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After the Golden Age by Alvin Schwartz
Giving a glimpse into the formative years of comics and beyond.

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AFTER THE GOLDEN AGE for 10/04/1999
Column 21

Right here and now, you can begin to find out who you really are.

In fact, there is no other way. You can't go back and change things, and you can't go forward to change things. To explain more fully: - for many weeks now I've been inviting you to read my memoir, An Unlikely Prophet. I intimated that it will give you a new way of looking at the world. I also explained that many aspects of the book came out of my experience writing comics, especially Superman. But now I'd like to amend some of those statements, make them clearer, in fact.

Many of you who read An Unlikely Prophet wondered whether it's all true. My answer: - it doesn't matter.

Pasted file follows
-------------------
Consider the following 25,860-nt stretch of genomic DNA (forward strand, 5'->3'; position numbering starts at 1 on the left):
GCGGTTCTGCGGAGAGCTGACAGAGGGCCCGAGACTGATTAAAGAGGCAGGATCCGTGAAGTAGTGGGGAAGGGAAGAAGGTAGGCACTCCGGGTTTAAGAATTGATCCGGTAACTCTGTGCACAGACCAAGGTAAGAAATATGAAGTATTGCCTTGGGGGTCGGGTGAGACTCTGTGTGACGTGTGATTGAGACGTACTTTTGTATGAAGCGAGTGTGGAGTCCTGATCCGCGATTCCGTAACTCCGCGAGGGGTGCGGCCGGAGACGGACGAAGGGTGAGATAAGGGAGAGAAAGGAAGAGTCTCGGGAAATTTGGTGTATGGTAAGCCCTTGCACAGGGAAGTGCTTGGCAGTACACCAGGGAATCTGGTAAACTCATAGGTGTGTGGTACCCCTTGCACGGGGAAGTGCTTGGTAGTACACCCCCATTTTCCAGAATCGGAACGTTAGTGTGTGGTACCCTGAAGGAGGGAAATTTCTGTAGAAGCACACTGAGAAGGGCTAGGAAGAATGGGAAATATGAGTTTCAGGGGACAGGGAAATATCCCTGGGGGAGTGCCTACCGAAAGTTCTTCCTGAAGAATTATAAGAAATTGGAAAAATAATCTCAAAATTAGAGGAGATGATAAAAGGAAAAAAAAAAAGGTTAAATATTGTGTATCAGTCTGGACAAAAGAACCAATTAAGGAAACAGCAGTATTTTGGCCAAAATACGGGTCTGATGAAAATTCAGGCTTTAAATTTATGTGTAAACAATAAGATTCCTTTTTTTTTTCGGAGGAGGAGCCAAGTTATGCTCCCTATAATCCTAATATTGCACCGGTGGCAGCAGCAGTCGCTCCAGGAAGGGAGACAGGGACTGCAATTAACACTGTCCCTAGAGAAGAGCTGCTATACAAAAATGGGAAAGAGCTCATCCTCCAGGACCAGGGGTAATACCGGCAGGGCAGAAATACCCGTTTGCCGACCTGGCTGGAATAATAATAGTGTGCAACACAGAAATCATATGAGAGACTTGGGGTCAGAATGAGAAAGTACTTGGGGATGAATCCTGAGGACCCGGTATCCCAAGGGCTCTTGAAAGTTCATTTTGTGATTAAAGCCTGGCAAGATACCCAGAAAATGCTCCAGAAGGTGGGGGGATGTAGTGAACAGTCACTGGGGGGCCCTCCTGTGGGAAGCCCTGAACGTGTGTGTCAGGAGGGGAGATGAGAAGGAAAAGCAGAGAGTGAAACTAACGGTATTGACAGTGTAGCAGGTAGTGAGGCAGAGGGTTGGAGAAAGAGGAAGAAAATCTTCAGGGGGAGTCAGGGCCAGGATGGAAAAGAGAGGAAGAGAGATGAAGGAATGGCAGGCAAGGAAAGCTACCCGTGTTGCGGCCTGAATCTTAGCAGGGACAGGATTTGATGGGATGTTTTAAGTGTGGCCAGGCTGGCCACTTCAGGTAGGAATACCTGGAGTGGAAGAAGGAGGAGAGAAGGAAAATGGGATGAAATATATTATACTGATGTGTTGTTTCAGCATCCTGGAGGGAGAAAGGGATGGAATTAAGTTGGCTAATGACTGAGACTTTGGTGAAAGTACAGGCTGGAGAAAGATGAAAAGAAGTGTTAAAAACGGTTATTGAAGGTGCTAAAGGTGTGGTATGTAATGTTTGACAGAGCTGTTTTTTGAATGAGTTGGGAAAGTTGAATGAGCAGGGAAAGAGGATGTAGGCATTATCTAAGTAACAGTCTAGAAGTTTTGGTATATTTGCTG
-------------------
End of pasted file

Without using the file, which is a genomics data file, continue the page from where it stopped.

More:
Many of you seemed to feel it would offer a way of changing your life. Not exactly. Only you can do that.

Some of you wrote me and raised questions about reality, about the role of comics in your lives, what the whole idea of the superhero meant. In fact, I should mention here that the late Paul Newman, that very prolific comics writer, stated toward the end of his life that he wouldn't write another superhero comic under any conditions. He was down on the whole idea as it was being exploited in this decade. Did Paul have something?

To tie all these things together and enable you to make all the decisions about how to use any of this material to get to where you want to go, I invite you here and now to consider how you got here in the first place. You do that by examining the paths you never took. Almost like comics plotting.

Think about that for a moment. You are where you are now because at various points in the plot of your life, you made choices. Each of those choices passed up a probable direction your life might have taken. Maybe it was a job offer you refused. Maybe it was a talent you elected to deny in favor of a talent you favored more at the moment. Maybe it was the choice of a mate or a marriage partner.